HUNTSVILLE, Ala.(WHNT)-A lot of people moving in, but is there enough water to keep up with all the growth? That's the dilemma the Madison County Water Department is facing, as they try to navigate the growing strain on supply.
County leaders say they've likely tapped out available water sources, even though their customer base keeps expanding. The water department currently serves close to 30,000 households in unincorporated parts of the county. Madison County Commissioner Phil Riddick says it's led to costly emergency borrowing from neighboring Huntsville Utilities, an expense he calls unsustainable in the long-term.
"We're getting close to that line," said Commissioner Riddick, who oversees the water department. "If we don't do something now, we'll be having a water shortage in Madison County...when industries come here, or families move in here, it's critical that they know we have that water supply."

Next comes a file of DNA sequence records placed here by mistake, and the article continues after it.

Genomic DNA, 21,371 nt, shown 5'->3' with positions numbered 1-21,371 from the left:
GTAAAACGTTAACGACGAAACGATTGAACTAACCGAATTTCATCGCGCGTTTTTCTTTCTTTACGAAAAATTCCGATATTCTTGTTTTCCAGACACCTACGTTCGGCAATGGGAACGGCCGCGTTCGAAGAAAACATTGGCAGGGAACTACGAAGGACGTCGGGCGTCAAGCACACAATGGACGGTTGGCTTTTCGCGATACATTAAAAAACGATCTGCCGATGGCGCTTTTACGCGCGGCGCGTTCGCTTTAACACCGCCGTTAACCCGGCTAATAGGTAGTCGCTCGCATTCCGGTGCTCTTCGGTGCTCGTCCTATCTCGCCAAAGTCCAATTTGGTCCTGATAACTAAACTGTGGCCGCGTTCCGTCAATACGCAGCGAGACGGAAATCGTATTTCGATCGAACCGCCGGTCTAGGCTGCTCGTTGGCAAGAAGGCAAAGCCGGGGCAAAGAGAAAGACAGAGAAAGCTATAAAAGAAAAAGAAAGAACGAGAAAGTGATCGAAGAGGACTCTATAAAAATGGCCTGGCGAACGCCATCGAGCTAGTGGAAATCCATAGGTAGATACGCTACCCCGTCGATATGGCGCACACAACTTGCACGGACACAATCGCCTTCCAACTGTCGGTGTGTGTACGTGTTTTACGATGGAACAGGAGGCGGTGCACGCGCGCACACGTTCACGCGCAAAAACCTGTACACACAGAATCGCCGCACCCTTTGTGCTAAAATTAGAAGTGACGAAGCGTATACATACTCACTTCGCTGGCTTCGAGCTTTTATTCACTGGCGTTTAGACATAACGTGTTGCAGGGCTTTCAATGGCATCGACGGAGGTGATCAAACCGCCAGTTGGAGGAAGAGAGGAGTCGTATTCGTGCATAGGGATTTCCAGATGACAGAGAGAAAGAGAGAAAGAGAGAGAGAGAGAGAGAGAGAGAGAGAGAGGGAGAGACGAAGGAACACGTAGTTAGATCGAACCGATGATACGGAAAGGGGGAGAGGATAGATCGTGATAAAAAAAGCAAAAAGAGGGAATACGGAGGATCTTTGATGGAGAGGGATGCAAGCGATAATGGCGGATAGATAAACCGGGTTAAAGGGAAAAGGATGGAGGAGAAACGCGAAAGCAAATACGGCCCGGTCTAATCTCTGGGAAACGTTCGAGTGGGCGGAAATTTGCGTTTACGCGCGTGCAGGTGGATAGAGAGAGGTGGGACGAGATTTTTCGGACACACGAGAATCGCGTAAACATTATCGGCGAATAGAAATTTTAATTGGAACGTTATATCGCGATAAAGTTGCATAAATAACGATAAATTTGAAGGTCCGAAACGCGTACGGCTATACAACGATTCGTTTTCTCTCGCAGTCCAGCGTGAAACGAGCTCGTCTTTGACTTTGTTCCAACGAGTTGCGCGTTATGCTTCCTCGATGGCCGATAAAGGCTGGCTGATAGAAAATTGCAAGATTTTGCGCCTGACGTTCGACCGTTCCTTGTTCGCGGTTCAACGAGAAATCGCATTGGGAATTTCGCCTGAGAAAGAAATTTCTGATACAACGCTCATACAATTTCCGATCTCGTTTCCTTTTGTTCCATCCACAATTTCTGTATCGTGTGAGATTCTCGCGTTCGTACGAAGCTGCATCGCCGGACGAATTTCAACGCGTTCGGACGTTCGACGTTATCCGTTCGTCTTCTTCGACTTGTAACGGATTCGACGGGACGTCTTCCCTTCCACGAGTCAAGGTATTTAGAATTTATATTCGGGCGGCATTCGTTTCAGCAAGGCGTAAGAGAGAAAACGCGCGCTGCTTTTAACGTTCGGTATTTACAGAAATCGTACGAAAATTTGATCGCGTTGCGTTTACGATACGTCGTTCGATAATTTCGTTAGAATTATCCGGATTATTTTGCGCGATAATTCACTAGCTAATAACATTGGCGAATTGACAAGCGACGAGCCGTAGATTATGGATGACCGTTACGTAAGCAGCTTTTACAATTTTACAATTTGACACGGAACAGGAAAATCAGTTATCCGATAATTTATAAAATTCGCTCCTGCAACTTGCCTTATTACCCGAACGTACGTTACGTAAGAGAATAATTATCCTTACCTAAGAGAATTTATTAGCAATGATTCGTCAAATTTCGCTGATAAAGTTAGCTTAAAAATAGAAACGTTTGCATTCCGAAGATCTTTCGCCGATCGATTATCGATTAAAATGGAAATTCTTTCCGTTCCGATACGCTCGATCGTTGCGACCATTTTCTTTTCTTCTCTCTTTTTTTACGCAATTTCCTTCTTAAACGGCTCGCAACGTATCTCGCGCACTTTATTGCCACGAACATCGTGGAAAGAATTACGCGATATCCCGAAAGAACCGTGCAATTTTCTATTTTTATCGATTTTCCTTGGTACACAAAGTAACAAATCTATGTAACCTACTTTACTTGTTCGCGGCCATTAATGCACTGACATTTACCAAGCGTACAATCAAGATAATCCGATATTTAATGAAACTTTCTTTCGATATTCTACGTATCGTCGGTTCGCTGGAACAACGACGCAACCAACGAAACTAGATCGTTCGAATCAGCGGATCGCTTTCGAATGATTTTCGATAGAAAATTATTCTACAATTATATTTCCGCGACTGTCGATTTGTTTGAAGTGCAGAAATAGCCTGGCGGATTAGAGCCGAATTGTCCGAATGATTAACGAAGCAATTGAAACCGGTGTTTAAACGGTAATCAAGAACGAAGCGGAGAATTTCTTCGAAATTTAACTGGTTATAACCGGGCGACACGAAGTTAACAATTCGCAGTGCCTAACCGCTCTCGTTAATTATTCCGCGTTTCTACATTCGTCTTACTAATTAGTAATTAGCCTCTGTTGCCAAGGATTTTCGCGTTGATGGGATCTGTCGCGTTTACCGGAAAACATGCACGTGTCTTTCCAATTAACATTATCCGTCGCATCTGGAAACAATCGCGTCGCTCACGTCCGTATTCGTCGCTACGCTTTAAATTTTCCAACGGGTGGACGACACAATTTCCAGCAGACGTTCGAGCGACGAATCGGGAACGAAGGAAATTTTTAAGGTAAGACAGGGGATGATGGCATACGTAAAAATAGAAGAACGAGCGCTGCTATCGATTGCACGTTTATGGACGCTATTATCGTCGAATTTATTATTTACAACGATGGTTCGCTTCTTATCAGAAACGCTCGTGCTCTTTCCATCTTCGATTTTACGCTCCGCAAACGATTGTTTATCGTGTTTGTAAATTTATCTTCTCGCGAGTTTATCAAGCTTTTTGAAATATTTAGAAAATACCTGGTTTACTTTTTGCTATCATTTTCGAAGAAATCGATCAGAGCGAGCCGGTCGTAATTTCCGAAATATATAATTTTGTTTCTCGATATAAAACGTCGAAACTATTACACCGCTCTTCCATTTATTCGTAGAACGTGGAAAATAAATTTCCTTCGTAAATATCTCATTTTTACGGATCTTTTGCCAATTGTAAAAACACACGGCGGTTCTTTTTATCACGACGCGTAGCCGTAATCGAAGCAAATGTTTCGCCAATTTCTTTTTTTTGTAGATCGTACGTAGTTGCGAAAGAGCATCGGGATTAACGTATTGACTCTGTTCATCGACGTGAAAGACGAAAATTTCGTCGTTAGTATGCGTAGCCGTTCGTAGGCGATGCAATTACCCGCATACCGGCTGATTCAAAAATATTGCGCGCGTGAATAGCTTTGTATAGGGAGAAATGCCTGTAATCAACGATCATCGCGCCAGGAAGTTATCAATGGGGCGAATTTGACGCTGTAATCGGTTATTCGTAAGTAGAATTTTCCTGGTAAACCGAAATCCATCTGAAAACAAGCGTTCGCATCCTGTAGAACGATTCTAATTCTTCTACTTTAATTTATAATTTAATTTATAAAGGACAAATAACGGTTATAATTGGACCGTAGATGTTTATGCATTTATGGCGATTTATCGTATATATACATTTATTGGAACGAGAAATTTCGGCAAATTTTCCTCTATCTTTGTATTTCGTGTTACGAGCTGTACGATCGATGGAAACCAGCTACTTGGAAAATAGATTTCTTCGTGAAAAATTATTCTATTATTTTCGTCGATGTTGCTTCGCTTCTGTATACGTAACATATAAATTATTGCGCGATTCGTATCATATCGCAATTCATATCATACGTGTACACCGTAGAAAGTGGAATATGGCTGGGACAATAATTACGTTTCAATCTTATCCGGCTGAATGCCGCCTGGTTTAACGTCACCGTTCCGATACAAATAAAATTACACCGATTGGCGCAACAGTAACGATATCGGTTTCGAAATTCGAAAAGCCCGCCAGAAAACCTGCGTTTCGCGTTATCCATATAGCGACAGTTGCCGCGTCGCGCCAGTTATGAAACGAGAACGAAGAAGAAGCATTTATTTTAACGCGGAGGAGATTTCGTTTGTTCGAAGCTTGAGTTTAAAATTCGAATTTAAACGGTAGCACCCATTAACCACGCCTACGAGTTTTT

Riddick says the water woes are especially troublesome in the peak use summer months of June, July and August. The water department sometimes has to borrow up to 500,000 gallons of water a day from Huntsville Utilities. But Riddick said the borrowing rates and expenses would be much lower if the county can reach a long-term water sharing agreement with Huntsville Utilities, which would ease the strain on both finances and available water supply.
"If we can keep that amount low enough, then we can probably absorb the additional cost without passing it on to our customers."
The Madison County Water Department does not have access to the Tennessee River, a major water source that Huntsville Utilities does draw from. Commissioner Riddick said negotiations on the long-term water sharing agreement continue, and is hopeful a deal can be struck within the next few months.